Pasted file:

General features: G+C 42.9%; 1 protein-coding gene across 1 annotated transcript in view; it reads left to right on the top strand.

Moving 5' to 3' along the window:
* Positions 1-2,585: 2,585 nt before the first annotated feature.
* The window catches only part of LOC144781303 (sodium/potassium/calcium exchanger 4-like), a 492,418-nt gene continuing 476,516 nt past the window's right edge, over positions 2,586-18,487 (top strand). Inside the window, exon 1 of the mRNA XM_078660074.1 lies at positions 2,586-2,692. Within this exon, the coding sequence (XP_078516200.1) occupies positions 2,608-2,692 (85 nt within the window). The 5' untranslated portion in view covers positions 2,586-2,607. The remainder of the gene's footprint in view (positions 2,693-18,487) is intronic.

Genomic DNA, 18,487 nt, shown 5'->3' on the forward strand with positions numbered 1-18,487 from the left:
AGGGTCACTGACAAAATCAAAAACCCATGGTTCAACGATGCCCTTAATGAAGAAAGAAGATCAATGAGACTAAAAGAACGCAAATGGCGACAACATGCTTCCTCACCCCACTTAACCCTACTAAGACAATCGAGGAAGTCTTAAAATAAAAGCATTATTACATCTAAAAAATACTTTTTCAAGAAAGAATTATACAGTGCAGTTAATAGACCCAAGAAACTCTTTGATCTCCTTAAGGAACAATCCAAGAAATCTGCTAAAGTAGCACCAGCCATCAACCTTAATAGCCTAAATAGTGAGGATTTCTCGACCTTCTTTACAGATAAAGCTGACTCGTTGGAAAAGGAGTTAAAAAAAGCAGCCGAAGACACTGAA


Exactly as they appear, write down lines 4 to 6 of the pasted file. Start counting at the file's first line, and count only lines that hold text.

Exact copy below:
* The window catches only part of LOC144781303 (sodium/potassium/calcium exchanger 4-like), a 492,418-nt gene continuing 476,516 nt past the window's right edge, over positions 2,586-18,487 (top strand). Inside the window, exon 1 of the mRNA XM_078660074.1 lies at positions 2,586-2,692. Within this exon, the coding sequence (XP_078516200.1) occupies positions 2,608-2,692 (85 nt within the window). The 5' untranslated portion in view covers positions 2,586-2,607. The remainder of the gene's footprint in view (positions 2,693-18,487) is intronic.

Genomic DNA, 18,487 nt, shown 5'->3' on the forward strand with positions numbered 1-18,487 from the left:
AGGGTCACTGACAAAATCAAAAACCCATGGTTCAACGATGCCCTTAATGAAGAAAGAAGATCAATGAGACTAAAAGAACGCAAATGGCGACAACATGCTTCCTCACCCCACTTAACCCTACTAAGACAATCGAGGAAGTCTTAAAATAAAAGCATTATTACATCTAAAAAATACTTTTTCAAGAAAGAATTATACAGTGCAGTTAATAGACCCAAGAAACTCTTTGATCTCCTTAAGGAACAATCCAAGAAATCTGCTAAAGTAGCACCAGCCATCAACCTTAATAGCCTAAATAGTGAGGATTTCTCGACCTTCTTTACAGATAAAGCTGACTCGTTGGAAAAGGAGTTAAAAAAAGCAGCCGAAGACACTGAA